Saito’s case studies affirm that community activism exists at the heart of successful movements to elevate perspectives that have not always been historically included. In San Diego, Chinese and Black historical societies helped to raise the overall community support for the Chinese Mission and Clermont hotel by highlighting the positive historical impact of these sites, overcoming purely economic interests that desired to rezone the land (Chapters 2-3).  In the 1990 New York City redistricting efforts, the failure to allow for the construction of a critical voter mass by focusing purely on the numerical division of districts excluded Asian American voices from positions of power (Chapters 4-5). This process was replicated in “sweetheart deals” of California redistricting that protected existing incumbents without reflecting the underlying populations; Asian Pacific and Mexican American legal organizations mobilized to partially overturn these efforts, increasing the chance for the political system to attend to their constituents’ interests (Chapter 6). The activism in these cases served as an example of color bravery (in Hobson’s words) and, Saito argues, challenged Tocqueville’s framing that the idea of slavery/ discrimination (and their legacies) was an “aberration” (3). However, Tocqueville’s recorded thoughts offer a much more complex view.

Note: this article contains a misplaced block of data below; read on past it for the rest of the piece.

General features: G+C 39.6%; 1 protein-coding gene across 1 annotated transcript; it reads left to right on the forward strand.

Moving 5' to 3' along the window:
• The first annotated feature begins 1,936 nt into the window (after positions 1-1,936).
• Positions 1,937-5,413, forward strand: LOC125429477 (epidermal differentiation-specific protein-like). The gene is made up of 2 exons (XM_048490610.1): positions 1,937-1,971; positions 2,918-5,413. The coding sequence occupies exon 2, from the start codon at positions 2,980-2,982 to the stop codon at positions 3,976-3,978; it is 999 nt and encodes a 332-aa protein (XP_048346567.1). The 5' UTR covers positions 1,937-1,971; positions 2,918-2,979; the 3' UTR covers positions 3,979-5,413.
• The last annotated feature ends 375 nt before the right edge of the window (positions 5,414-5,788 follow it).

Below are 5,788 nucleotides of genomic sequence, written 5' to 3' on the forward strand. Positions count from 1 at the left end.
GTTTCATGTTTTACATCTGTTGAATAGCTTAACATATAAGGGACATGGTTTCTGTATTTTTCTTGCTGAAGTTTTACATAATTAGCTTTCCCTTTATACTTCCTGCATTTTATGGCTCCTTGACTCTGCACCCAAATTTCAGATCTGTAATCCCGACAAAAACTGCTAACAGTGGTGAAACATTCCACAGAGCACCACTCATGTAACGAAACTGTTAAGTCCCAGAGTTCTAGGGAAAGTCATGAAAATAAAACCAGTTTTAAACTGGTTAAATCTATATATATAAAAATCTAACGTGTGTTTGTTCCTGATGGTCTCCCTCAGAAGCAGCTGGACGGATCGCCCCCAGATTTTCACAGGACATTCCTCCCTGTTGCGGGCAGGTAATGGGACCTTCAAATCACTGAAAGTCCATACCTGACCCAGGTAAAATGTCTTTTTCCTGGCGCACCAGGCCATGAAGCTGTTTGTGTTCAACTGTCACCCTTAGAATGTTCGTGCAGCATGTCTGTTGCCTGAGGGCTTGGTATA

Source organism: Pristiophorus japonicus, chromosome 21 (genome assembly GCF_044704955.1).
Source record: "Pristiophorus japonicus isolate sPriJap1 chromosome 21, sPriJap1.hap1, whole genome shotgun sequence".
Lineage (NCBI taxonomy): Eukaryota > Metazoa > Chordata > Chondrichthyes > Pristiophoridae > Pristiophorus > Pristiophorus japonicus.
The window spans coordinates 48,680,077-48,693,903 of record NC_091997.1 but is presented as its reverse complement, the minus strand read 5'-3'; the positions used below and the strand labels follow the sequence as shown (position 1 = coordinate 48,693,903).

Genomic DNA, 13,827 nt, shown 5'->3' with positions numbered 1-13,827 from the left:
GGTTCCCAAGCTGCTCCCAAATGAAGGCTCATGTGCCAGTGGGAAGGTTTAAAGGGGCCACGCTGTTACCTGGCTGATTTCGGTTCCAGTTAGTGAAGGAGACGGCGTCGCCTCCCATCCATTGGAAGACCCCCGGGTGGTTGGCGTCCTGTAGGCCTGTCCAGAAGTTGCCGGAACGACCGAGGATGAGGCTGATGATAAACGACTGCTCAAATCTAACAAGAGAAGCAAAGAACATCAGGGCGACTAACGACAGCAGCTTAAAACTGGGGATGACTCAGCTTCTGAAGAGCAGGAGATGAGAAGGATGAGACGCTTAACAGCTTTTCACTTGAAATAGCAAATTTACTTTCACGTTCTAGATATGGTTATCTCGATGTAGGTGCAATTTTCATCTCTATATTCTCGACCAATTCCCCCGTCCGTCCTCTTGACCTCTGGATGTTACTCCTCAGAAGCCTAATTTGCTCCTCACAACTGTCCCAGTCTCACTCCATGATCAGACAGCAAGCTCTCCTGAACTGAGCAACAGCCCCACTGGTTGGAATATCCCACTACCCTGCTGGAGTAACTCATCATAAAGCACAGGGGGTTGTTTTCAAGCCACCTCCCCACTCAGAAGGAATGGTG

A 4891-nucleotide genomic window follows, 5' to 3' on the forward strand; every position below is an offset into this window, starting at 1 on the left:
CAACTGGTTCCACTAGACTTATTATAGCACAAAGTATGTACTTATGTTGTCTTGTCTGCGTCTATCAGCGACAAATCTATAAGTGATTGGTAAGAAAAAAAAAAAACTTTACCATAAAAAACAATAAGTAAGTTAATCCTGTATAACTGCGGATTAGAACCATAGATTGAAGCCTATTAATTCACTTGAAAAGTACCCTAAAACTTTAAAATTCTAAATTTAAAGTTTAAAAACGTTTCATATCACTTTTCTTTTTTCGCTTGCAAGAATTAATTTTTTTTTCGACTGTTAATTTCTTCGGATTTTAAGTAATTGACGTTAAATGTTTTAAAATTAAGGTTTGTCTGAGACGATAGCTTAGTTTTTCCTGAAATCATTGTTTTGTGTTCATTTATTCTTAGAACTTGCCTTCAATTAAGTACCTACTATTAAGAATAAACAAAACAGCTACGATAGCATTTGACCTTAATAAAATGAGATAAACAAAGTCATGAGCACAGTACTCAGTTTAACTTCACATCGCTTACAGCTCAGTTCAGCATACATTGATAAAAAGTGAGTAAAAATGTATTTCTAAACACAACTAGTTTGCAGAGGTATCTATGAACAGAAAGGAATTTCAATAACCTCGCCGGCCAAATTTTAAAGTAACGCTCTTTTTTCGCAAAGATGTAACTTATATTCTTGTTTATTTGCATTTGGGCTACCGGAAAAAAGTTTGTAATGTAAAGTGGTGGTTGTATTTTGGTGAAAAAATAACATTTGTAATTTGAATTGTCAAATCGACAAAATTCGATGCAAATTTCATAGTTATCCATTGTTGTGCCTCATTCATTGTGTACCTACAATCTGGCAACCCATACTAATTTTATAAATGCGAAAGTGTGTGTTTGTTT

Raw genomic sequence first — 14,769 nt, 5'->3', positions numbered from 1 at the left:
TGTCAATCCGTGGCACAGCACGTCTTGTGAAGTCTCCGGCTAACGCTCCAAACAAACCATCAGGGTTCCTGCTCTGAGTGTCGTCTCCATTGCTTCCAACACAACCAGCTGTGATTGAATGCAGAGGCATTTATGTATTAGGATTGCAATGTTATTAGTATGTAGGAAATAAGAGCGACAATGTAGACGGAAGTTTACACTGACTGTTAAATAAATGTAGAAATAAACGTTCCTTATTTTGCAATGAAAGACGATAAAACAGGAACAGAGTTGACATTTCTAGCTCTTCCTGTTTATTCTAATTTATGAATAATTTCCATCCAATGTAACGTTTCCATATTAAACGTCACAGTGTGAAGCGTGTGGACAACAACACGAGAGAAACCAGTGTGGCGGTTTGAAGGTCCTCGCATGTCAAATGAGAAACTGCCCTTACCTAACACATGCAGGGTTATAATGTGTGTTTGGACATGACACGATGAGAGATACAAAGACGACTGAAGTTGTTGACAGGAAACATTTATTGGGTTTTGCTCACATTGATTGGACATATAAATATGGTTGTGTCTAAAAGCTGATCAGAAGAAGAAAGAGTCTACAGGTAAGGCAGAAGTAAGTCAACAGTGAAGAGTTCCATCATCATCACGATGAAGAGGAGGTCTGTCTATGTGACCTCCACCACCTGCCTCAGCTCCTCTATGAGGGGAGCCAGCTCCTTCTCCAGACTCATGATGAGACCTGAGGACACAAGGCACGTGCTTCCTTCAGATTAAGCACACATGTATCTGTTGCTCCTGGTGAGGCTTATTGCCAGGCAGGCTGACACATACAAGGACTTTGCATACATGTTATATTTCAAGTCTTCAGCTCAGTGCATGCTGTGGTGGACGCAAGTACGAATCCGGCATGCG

Tocqueville offers a sympathetic but still prejudicial perspective of the experience of those born outside of the Anglo-American tradition.  Acknowledging that the “supremacy of democracy” is only experienced by one point of view, he describes the oppressive and exclusive experience of slaves and freed persons, as well as Native Americans: